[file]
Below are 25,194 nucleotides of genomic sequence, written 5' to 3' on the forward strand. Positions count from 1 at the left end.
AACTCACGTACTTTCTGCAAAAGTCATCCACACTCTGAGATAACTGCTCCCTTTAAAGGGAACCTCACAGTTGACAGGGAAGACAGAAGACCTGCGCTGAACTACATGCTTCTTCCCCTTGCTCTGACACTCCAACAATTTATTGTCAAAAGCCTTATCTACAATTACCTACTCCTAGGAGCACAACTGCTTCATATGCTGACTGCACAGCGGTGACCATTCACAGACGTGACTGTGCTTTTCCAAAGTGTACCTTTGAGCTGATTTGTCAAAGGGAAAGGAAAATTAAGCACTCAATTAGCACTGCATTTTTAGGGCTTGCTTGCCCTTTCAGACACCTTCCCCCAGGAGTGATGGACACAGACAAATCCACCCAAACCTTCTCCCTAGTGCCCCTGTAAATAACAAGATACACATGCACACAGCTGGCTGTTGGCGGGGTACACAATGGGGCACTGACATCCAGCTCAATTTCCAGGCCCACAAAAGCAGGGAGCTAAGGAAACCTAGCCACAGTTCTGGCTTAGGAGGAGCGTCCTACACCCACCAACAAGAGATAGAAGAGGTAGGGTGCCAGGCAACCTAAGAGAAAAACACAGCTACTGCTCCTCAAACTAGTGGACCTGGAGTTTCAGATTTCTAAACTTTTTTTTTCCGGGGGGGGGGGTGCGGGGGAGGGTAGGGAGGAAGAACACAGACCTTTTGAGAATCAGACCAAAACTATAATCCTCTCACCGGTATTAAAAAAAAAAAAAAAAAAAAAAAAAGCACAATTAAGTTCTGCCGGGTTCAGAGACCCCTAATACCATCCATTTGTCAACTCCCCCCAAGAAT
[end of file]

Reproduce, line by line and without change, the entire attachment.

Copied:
Below are 25,194 nucleotides of genomic sequence, written 5' to 3' on the forward strand. Positions count from 1 at the left end.
AACTCACGTACTTTCTGCAAAAGTCATCCACACTCTGAGATAACTGCTCCCTTTAAAGGGAACCTCACAGTTGACAGGGAAGACAGAAGACCTGCGCTGAACTACATGCTTCTTCCCCTTGCTCTGACACTCCAACAATTTATTGTCAAAAGCCTTATCTACAATTACCTACTCCTAGGAGCACAACTGCTTCATATGCTGACTGCACAGCGGTGACCATTCACAGACGTGACTGTGCTTTTCCAAAGTGTACCTTTGAGCTGATTTGTCAAAGGGAAAGGAAAATTAAGCACTCAATTAGCACTGCATTTTTAGGGCTTGCTTGCCCTTTCAGACACCTTCCCCCAGGAGTGATGGACACAGACAAATCCACCCAAACCTTCTCCCTAGTGCCCCTGTAAATAACAAGATACACATGCACACAGCTGGCTGTTGGCGGGGTACACAATGGGGCACTGACATCCAGCTCAATTTCCAGGCCCACAAAAGCAGGGAGCTAAGGAAACCTAGCCACAGTTCTGGCTTAGGAGGAGCGTCCTACACCCACCAACAAGAGATAGAAGAGGTAGGGTGCCAGGCAACCTAAGAGAAAAACACAGCTACTGCTCCTCAAACTAGTGGACCTGGAGTTTCAGATTTCTAAACTTTTTTTTTCCGGGGGGGGGGGTGCGGGGGAGGGTAGGGAGGAAGAACACAGACCTTTTGAGAATCAGACCAAAACTATAATCCTCTCACCGGTATTAAAAAAAAAAAAAAAAAAAAAAAAAGCACAATTAAGTTCTGCCGGGTTCAGAGACCCCTAATACCATCCATTTGTCAACTCCCCCCAAGAAT